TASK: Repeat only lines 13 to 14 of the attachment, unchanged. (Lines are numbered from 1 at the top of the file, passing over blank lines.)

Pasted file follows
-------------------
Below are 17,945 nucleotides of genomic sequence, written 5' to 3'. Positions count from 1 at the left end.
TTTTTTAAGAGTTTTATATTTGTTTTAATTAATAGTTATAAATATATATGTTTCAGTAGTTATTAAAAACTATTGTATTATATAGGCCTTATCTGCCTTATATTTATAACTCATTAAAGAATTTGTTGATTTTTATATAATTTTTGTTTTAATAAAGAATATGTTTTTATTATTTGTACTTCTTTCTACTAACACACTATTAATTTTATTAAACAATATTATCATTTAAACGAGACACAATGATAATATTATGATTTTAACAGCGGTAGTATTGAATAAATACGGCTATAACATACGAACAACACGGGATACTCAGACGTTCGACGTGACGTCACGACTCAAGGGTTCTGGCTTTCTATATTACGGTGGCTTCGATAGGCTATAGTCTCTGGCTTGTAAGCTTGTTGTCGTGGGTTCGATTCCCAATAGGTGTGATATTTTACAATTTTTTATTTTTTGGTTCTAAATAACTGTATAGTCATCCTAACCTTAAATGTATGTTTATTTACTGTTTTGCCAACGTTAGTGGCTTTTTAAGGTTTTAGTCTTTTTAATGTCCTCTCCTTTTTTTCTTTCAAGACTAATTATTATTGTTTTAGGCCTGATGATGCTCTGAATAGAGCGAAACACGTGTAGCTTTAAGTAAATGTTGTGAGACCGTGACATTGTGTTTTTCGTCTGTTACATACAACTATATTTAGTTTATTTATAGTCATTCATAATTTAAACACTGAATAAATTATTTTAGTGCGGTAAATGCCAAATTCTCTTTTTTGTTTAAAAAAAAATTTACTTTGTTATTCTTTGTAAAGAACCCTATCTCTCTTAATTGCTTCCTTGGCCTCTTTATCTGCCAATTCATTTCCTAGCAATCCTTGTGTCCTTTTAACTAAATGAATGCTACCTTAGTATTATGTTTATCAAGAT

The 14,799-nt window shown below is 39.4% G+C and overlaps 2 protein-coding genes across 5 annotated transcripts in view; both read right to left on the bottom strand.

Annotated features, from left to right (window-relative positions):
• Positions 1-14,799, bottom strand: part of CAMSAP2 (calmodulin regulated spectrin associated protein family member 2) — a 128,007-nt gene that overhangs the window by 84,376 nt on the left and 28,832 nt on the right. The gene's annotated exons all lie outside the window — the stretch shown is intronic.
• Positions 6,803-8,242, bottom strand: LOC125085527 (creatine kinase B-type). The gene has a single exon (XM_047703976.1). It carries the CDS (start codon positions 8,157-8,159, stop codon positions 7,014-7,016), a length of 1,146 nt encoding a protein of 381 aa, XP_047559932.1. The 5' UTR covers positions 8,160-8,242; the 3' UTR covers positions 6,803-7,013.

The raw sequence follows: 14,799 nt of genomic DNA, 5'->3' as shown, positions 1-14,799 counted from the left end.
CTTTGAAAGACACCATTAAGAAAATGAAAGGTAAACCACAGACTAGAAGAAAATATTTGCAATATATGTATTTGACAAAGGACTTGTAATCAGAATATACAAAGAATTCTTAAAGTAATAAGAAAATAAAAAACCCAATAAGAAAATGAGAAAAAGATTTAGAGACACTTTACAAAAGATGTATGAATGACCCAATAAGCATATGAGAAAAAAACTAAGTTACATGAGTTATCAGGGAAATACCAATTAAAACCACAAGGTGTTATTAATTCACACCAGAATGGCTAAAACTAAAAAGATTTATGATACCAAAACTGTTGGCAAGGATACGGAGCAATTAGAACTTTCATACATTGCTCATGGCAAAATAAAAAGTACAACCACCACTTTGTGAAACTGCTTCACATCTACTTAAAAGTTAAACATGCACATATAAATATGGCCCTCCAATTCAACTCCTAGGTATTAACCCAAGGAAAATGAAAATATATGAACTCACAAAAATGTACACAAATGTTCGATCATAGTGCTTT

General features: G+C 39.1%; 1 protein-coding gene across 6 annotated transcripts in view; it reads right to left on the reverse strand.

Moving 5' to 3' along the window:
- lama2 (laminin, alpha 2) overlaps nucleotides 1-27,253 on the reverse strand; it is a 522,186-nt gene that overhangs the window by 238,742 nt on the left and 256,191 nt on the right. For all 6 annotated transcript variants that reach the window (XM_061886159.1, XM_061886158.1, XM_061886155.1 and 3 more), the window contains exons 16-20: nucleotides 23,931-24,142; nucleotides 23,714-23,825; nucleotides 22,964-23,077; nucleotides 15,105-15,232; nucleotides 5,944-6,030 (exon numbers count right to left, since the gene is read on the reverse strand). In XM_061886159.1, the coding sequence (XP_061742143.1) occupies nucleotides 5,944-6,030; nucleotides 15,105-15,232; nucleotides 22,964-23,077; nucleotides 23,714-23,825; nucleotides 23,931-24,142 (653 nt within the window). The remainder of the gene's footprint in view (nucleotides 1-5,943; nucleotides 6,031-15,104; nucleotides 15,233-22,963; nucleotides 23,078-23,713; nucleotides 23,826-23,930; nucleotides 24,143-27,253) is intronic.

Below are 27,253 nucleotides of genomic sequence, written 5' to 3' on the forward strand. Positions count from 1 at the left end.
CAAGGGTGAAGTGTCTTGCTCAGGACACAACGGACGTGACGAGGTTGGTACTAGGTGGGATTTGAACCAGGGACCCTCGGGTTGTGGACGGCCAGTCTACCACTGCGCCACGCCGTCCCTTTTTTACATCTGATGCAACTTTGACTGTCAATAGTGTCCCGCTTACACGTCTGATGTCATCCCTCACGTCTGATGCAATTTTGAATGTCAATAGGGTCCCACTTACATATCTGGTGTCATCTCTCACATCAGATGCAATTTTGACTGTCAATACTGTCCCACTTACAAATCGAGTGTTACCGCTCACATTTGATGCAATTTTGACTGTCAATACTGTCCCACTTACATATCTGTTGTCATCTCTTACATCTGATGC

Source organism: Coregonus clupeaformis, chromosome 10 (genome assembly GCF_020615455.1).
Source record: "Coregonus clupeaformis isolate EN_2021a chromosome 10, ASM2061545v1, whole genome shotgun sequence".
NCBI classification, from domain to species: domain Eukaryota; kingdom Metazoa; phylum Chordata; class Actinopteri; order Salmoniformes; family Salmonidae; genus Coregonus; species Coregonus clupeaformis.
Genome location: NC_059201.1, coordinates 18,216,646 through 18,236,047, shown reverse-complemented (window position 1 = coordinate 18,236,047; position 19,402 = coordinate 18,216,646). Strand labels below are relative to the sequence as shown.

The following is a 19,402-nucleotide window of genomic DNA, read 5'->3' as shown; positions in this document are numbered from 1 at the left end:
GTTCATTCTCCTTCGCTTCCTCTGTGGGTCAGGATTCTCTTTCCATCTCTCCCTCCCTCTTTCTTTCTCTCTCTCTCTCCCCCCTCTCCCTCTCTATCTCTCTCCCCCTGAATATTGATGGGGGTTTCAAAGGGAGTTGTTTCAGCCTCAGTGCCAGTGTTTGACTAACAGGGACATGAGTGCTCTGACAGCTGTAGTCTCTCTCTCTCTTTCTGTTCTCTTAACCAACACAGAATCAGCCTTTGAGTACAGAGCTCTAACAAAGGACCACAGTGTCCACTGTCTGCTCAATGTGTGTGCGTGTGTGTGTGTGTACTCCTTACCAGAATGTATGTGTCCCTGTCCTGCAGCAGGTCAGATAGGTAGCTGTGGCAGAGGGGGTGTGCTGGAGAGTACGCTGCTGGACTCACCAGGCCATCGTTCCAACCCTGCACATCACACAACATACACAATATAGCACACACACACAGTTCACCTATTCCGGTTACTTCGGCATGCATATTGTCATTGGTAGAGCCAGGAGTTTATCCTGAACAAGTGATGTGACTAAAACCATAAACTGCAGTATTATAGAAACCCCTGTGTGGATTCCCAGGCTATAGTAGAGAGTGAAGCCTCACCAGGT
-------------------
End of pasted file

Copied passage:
CAAGGGTGAAGTGTCTTGCTCAGGACACAACGGACGTGACGAGGTTGGTACTAGGTGGGATTTGAACCAGGGACCCTCGGGTTGTGGACGGCCAGTCTACCACTGCGCCACGCCGTCCCTTTTTTACATCTGATGCAACTTTGACTGTCAATAGTGTCCCGCTTACACGTCTGATGTCATCCCTCACGTCTGATGCAATTTTGAATGTCAATAGGGTCCCACTTACATATCTGGTGTCATCTCTCACATCAGATGCAATTTTGACTGTCAATACTGTCCCACTTACAAATCGAGTGTTACCGCTCACATTTGATGCAATTTTGACTGTCAATACTGTCCCACTTACATATCTGTTGTCATCTCTTACATCTGATGC

Source organism: Coregonus clupeaformis, chromosome 10 (genome assembly GCF_020615455.1).